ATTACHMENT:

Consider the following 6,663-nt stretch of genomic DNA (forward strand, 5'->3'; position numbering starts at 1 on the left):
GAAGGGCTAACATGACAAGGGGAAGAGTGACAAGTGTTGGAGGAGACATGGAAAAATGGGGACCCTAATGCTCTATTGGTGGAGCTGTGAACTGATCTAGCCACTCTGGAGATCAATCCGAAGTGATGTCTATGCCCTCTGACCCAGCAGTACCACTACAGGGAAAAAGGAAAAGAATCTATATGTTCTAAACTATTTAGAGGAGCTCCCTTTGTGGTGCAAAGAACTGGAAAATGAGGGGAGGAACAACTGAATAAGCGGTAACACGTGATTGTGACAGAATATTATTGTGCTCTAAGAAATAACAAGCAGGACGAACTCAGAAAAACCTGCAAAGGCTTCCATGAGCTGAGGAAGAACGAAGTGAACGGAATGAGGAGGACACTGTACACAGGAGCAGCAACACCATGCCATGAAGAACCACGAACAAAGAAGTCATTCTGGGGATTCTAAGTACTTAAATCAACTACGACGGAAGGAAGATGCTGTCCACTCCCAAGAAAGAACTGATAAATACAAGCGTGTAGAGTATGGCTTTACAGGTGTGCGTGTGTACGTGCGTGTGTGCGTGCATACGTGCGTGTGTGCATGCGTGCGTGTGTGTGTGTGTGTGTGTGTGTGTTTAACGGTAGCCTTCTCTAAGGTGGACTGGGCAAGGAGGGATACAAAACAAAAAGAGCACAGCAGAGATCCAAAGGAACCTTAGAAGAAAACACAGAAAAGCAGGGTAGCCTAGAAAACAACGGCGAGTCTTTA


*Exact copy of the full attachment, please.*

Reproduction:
Consider the following 6,663-nt stretch of genomic DNA (forward strand, 5'->3'; position numbering starts at 1 on the left):
GAAGGGCTAACATGACAAGGGGAAGAGTGACAAGTGTTGGAGGAGACATGGAAAAATGGGGACCCTAATGCTCTATTGGTGGAGCTGTGAACTGATCTAGCCACTCTGGAGATCAATCCGAAGTGATGTCTATGCCCTCTGACCCAGCAGTACCACTACAGGGAAAAAGGAAAAGAATCTATATGTTCTAAACTATTTAGAGGAGCTCCCTTTGTGGTGCAAAGAACTGGAAAATGAGGGGAGGAACAACTGAATAAGCGGTAACACGTGATTGTGACAGAATATTATTGTGCTCTAAGAAATAACAAGCAGGACGAACTCAGAAAAACCTGCAAAGGCTTCCATGAGCTGAGGAAGAACGAAGTGAACGGAATGAGGAGGACACTGTACACAGGAGCAGCAACACCATGCCATGAAGAACCACGAACAAAGAAGTCATTCTGGGGATTCTAAGTACTTAAATCAACTACGACGGAAGGAAGATGCTGTCCACTCCCAAGAAAGAACTGATAAATACAAGCGTGTAGAGTATGGCTTTACAGGTGTGCGTGTGTACGTGCGTGTGTGCGTGCATACGTGCGTGTGTGCATGCGTGCGTGTGTGTGTGTGTGTGTGTGTGTGTTTAACGGTAGCCTTCTCTAAGGTGGACTGGGCAAGGAGGGATACAAAACAAAAAGAGCACAGCAGAGATCCAAAGGAACCTTAGAAGAAAACACAGAAAAGCAGGGTAGCCTAGAAAACAACGGCGAGTCTTTA